Reading digital data with spectacles showing privacy and security solutions for data access and data governance

Privacy and Security Are No Longer One-Size-Fits-All

We are living in a data economy which can seem at odds with an increasingly privacy-driven world. This has led companies across industries to develop protocols around what data they can utilize, how it’s used and by whom ー leaving many to assume they must walk a tightrope between maintaining compliance with data regulation and achieving data-driven business outcomes.

The reality is this no longer needs to be an either-or. It’s time for enterprises to stop taking a “one-size-fits-all” approach to privacy and security in favor of a model defined by the context in which a dataset is collected and used. In doing so, they can accommodate the evolving data privacy landscape while collaborating with internal and external teams in new ways.

As Data Privacy Day approaches on January 28, it’s the perfect time for enterprises to reevaluate the way they safeguard data to ensure they’re maximizing its value while still mitigating risk to data subjects or brand safety.

Rethink privacy and security solutions

Traditionally, technology providers who handle customer data have applied arbitrary data access limits across their products, regardless of client business objectives. While this is done in service of being privacy-safe, what’s not taken into account is that a dataset’s unique characteristics ー including potential value to an enterprise or the mechanisms via which it’s collected ー contribute to different levels of risk tolerance.

Rather than select technology that treats all data the same, privacy officers should instead be empowered to selectively apply privacy-enhancing techniques to data in order to balance privacy risk with helping business teams execute. For example, rather than requiring that all data be aggregated or “fuzzily” altered within a platform, the platform should allow one to determine which datasets need extra protection based on a dataset’s sensitivity and team use cases. Differentially applying privacy techniques ensures teams won’t be limited to aggregate function analysis of data, for example, but rather can gain high-fidelity insight without risking consumer privacy.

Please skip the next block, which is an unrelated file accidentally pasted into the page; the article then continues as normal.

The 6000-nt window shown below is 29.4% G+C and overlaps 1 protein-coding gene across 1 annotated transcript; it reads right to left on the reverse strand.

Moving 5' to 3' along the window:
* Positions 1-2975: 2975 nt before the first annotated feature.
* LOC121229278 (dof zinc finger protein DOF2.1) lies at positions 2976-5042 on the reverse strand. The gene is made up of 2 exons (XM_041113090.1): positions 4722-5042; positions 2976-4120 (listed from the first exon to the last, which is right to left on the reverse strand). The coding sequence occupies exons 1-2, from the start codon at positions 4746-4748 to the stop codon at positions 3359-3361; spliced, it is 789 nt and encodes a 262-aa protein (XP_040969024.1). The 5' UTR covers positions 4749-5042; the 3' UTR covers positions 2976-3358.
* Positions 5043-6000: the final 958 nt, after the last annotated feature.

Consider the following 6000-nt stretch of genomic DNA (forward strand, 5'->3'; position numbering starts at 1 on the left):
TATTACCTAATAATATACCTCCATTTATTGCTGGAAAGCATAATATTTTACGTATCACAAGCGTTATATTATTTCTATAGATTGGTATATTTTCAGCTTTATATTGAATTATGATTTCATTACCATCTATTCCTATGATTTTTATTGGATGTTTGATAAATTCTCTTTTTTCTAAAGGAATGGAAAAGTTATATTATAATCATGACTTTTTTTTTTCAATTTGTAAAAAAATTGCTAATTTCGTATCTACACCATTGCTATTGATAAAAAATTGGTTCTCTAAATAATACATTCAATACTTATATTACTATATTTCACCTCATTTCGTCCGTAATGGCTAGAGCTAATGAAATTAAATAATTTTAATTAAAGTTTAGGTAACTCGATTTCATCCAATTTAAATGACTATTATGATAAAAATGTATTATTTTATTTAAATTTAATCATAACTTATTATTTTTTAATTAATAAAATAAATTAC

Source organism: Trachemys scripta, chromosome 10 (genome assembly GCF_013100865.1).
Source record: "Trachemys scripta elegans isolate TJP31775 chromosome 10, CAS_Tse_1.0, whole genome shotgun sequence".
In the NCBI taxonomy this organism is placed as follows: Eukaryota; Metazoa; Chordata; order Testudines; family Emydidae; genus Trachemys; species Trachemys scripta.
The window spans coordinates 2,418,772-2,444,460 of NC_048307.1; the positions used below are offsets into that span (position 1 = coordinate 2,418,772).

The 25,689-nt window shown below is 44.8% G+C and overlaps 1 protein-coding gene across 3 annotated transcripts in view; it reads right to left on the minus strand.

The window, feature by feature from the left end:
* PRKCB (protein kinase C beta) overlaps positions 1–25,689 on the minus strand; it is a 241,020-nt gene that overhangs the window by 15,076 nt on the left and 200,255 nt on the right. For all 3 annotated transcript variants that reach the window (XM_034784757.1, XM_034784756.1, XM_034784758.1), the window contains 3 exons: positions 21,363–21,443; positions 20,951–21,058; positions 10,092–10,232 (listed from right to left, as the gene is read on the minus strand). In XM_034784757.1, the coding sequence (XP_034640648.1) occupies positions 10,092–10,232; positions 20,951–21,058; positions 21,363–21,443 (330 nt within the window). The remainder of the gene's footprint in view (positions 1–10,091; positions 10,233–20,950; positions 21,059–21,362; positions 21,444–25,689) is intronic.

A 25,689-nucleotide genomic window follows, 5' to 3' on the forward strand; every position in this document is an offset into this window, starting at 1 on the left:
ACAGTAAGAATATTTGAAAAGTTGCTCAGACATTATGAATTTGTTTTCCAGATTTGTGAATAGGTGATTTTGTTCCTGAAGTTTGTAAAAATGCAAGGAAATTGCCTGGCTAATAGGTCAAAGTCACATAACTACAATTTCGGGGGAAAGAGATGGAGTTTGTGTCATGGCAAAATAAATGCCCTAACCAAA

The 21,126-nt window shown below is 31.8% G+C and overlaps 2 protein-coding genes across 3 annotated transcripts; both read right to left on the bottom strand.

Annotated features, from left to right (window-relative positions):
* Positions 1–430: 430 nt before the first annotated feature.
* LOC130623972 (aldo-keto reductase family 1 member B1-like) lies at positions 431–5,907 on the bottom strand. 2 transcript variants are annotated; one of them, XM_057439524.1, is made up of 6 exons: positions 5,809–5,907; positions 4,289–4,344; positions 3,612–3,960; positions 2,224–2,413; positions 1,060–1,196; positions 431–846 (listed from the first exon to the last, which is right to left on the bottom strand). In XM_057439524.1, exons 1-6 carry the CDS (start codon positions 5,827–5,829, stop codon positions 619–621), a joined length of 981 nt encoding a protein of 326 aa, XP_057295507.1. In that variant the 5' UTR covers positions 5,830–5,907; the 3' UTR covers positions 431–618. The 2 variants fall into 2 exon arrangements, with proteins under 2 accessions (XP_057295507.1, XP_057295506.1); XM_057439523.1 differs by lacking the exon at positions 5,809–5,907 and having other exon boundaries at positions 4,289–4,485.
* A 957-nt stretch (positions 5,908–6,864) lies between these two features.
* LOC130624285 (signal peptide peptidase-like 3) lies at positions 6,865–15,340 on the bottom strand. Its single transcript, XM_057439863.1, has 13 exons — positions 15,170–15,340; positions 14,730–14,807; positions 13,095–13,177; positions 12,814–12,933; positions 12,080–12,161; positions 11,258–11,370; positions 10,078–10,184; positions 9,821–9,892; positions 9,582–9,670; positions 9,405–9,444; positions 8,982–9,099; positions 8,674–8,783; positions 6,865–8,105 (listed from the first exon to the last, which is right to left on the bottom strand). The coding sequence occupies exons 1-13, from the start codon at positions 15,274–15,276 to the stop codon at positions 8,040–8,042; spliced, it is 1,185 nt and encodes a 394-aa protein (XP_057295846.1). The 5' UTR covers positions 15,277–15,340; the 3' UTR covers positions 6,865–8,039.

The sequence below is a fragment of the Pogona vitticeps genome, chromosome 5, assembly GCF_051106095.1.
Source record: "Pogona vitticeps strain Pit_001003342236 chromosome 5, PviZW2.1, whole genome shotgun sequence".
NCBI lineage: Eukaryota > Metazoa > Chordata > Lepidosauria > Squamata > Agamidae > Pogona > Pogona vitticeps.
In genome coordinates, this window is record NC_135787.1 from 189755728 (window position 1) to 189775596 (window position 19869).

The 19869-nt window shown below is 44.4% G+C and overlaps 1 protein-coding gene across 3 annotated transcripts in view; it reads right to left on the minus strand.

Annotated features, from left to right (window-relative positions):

The first step in accomplishing this is to no longer seek out “privacy” as its own product or set of features stuck onto an existing data platform, but rather select privacy-centric technologies which treat privacy as a steel thread running throughout the fabric of the product. Companies must focus on privacy as a core tenet on which data workflows are built and interconnected, all tying back to individuals’ right to privacy and choice. With that in mind, it’s time to overcome the preconceived notion that one set of explicit standards ー such as an arbitrary data aggregation threshold or encryption technique ー can determine privacy-safe vs. unsafe. Instead, take into account the context of each dataset within business objectives, which is then vital in determining the appropriate controls to put in place.

In trying to keep up with rapidly changing regulation, it’s easy to make policies based on what will meet legal requirements rather than consumer expectation or a company’s data-driven strategy. As legislation evolves and precedents are set, enterprises must move their policies beyond solely compliance-based risk evaluation frameworks to models that balance privacy preservation and data utility based on data context and use cases. Remember, all data is not equal.

Prepare for a more fluid model across all workflows, balancing what controls an enterprise wants around its data and what insights can be gleaned from it. At the end of the day, companies want value from data through customer insights and how they act on them. They want to be able to personalize, cultivate data collaboration, and monetize in new ways, depending on the type of data and how it can benefit the organization. In doing so, they can set their own business policies for what data can come into their environments, or what data they can share with third parties, all while remaining compliant and adapting to evolving regulations.

Improving internal collaboration and security

Historically, relationships can be challenging cross-divisionally between InfoSec, IT, Legal, and business or product teams in the sense that the internal conversations and ongoing education required for these teams to sync on protocols and security measures can be extensive. Moreover, policy enforcement between these teams without proper technical safeguards can result in the accidental ー or in rare instances, malicious ー leakage of data that would put an individual or business’ reputation at risk.